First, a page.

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December 13, 2016

A SPECIAL PREVIEW: The STRAND Theater 94th Gala December 14th AND My Day at The STRAND by Calvin Schwartz December 2016

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A SPECIAL PREVIEW:  The STRAND Theater 94th Gala December 14th AND My Day at The STRAND  by Calvin Schwartz   December 2016

 

Strand

Strand

 

 

 

 

 

 

 

 

Strand

with Jesse Warren & Chris Everett in a regal empty art deco theater

 

This article becomes one of those combination platter journalistic efforts, previewing the upcoming 94th  Gala and delving into the inner workings and people behind the scenes at The Strand as well as reporting on my day exploring the sacred depths and heights of the theater, built in 1922.  I’ve said often, over the past five years, how much I love this theater, replete with that unique, rare, precious art deco ambiance. It was designed to be a Broadway theater because Lakewood back in the 1920’s and 30’s was a vacation destination and the thinking was to bring Broadway shows here, akin to previewing them. I’ve been to many shows and events at The Strand. The acoustics are magical; you can sit anywhere and it’s as if you’re sitting right up front.

Although I’ve been at The Strand often, as a reporter, I’ve never really sat down with the people that bring it to life nor have I gone to those depths in the pit below the orchestra where the music emanates from nor have I attempted to climb the multi-story ladder backstage to change ceiling light bulbs seemingly close to the clouds. Somebody in real life has to do it. I arrived at high noon on Tuesday November 22nd

 

Strand

the lighting where someone descends into from the ceiling

 

 

It was an old fashioned entry. I rang the street bell and was ushered in by Lori Davis, part of the team of programming energy, creativity and daily mechanics which brings life to the theater. Moments later, I was greeted by Fran Whitney, who’s also on that life line team. One of these days, I’ll write an article called “Women of The Strand” and include Dina Warren who also is part of the theater’s resurgence. Jesse Warren, account manager, walked with me up the front grand stair case. I could hear Annie singing at the top of the stairs. On December 2nd and 3rd, they’re staging ‘It’s A Wonderful Life.’  So my hero, George Bailey might also be waiting for me at the top.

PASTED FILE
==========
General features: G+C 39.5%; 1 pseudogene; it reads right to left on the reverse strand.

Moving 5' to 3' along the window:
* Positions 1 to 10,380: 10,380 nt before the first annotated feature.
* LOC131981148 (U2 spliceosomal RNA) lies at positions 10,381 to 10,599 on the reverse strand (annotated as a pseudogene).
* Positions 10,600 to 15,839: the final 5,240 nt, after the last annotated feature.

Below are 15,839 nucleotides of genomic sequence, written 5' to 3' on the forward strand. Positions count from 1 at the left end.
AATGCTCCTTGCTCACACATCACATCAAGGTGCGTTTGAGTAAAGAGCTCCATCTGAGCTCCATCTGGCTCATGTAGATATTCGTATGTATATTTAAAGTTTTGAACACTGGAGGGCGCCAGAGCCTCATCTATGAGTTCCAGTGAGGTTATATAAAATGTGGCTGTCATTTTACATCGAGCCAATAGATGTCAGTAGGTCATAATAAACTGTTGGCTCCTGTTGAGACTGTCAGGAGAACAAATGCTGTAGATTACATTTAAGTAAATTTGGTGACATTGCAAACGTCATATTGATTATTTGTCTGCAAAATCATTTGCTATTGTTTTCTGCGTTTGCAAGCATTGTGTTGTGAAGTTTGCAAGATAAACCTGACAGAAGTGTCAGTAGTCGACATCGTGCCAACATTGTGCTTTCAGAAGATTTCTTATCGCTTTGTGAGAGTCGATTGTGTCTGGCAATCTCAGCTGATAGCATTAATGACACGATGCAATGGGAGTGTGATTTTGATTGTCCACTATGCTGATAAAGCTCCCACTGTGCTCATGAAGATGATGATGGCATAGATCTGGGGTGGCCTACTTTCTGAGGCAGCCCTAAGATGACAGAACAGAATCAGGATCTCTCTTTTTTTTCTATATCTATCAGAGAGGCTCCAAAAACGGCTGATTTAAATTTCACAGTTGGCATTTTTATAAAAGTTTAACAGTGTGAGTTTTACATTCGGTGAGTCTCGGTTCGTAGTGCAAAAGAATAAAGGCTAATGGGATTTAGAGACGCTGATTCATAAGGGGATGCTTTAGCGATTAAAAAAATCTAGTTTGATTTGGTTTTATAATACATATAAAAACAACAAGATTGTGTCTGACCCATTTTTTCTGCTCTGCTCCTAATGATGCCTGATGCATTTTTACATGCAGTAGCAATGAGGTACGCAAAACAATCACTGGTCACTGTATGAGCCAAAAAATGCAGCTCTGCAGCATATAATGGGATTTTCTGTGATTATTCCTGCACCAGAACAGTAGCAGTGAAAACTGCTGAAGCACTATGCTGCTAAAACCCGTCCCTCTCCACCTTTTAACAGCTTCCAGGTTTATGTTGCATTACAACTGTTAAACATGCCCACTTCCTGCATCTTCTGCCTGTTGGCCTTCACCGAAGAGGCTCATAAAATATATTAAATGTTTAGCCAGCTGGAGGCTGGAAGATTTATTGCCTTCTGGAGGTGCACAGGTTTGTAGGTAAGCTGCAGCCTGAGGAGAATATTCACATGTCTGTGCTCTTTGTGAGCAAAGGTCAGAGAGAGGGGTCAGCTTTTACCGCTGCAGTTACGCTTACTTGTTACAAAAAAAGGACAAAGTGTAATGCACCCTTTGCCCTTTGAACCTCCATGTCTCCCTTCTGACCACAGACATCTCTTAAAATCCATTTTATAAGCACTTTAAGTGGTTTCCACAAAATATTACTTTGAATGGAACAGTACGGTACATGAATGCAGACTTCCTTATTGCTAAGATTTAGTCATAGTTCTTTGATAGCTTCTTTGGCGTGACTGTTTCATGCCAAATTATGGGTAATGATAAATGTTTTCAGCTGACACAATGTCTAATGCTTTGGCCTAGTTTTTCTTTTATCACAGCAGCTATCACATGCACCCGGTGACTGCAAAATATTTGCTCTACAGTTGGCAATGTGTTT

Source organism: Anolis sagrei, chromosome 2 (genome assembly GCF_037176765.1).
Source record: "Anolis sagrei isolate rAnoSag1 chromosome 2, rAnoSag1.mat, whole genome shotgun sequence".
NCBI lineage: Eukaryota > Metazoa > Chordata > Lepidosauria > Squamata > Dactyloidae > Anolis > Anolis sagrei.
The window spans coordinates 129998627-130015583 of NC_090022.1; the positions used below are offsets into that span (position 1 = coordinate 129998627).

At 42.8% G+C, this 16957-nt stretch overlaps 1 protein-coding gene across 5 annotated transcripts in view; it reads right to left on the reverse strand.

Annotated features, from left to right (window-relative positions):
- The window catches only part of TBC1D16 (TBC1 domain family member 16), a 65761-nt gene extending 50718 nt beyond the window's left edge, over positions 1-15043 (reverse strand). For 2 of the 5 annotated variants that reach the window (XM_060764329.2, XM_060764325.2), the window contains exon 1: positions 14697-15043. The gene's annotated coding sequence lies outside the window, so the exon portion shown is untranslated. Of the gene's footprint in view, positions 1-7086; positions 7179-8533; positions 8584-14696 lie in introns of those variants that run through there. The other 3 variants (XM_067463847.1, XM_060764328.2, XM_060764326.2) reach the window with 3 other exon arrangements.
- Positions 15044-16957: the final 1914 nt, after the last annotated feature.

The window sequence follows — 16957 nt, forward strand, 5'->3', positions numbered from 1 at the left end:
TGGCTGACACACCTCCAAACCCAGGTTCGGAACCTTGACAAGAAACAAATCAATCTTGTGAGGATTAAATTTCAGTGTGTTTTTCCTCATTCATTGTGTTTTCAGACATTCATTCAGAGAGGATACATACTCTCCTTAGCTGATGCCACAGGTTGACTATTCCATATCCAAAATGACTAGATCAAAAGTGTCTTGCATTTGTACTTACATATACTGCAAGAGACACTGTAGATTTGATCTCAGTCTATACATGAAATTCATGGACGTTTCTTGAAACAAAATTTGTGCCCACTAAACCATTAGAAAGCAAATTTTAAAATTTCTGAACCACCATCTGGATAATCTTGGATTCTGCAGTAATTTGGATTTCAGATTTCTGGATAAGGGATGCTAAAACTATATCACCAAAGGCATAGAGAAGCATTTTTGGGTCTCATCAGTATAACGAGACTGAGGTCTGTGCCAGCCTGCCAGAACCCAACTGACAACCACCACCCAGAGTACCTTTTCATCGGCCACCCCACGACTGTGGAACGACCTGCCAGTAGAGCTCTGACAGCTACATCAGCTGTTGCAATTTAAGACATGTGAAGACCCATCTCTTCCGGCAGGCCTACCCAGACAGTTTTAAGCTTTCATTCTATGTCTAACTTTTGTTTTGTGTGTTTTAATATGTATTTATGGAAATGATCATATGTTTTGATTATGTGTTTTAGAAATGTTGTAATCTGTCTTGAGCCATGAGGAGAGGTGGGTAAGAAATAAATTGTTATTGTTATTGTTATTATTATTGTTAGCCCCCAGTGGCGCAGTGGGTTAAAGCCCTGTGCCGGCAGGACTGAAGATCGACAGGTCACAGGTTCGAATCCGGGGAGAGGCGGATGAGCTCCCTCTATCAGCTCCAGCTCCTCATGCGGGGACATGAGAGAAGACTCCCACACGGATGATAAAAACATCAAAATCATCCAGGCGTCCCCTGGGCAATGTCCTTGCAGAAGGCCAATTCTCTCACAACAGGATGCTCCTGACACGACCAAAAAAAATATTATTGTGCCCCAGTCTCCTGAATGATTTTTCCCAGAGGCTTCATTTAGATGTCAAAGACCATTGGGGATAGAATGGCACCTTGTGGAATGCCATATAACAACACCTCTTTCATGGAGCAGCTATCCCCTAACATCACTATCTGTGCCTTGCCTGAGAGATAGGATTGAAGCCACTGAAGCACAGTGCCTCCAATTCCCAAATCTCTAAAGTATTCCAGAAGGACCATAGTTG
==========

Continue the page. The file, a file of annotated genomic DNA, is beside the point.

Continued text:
Jesse and I sat in a second floor office, overlooking Lakewood’s main street. He’s always this young enthusiastic persona.  We talked 94th Gala, and the amazing musical line-up for that night and other matters of greasepaint and roars. He thanked theater management, Scott MacFadden, Glen Harrison and Ray Coles for all their support.  Next, he phoned home, actually downstairs, to Chris Everett (absolutely not related to the former tennis player), and summoned him into the interview. Chris is the tech head, Jack of All Trades, the guy who makes people fly and who puts scenery and imagination into production. “This place would not be what it is. He brings this place to life,” Jesse added.

 

Strand

back stage view into the clouds of the theater.

Strand

the dressing room . my favorite place of lights and make up believe

 

 

Chris told me, “We make shows happen. Caitlyn Nelson is our assistant. Emily Lovell is our house lighting designer. She puts on a harness, climbs to the ceiling, drops down and hooks to a cage. That’s how lights focus in every show.” Later they showed me the ladder at the rear of the balcony which leads into the ceiling and how she crawls into position. Did I want to climb up and be a good journalist and take some pictures?  “I’m always a good journalist, but a safe one with my two feet anchored firmly at ground level,” I softly responded.

Chris continued, “Tom Frayley does House Audio and Gianni Scalise is the flyman and rigger and positive vibe technician. He climbs a five story ladder and hangs out on a steel catwalk.”  Chris explained how this crew does the work of ten people. Adding to Chris’ all around versatility is the fact that in the production of ‘Beauty and The Beast’ he played a part.

 

Strand

a “lighter” moment with Chris Everett, Caitlyn Rose & Gianni Scalise

 

Strand

 

My education of theater 101 behind the scenes continued. The crew has to learn everything before a production. Lighting and sound cues. They have five days to learn it all. That means 22-hour work days. “When it’s a musical production, we live for a week and a half here,” Chris proudly stated. He also reminded me that the technical director(himself) is also the house carpenter. His company is called Sound Foundation Productions.com.

Next was the inner sanctum walking tour to the basement level. Of course I flicked on the lights of the dressing rooms with all those light bulbs watching you put on make up. Imagination was quick to help me with my ‘Frankenstein’ make-up. Yes, I auditioned once when Reagan was President for that part.  An obscure doorway led to the orchestra pit and another small one led underneath the theater itself. It was a crawl space and I don’t crawl anymore. Gianni filled my sensibilities with lore of the theater; stories and legends of its rich history. Early on a drug store occupied the area where the gallery is located now.   And we’ll leave it at that.  Back upstairs, Emily and Caitlyn were figuring out how to get the box of fluorescent light bulbs up to the clouds above to change the dim bulbs to new bright ones. When I stared up, I had to hold on to the wall for support.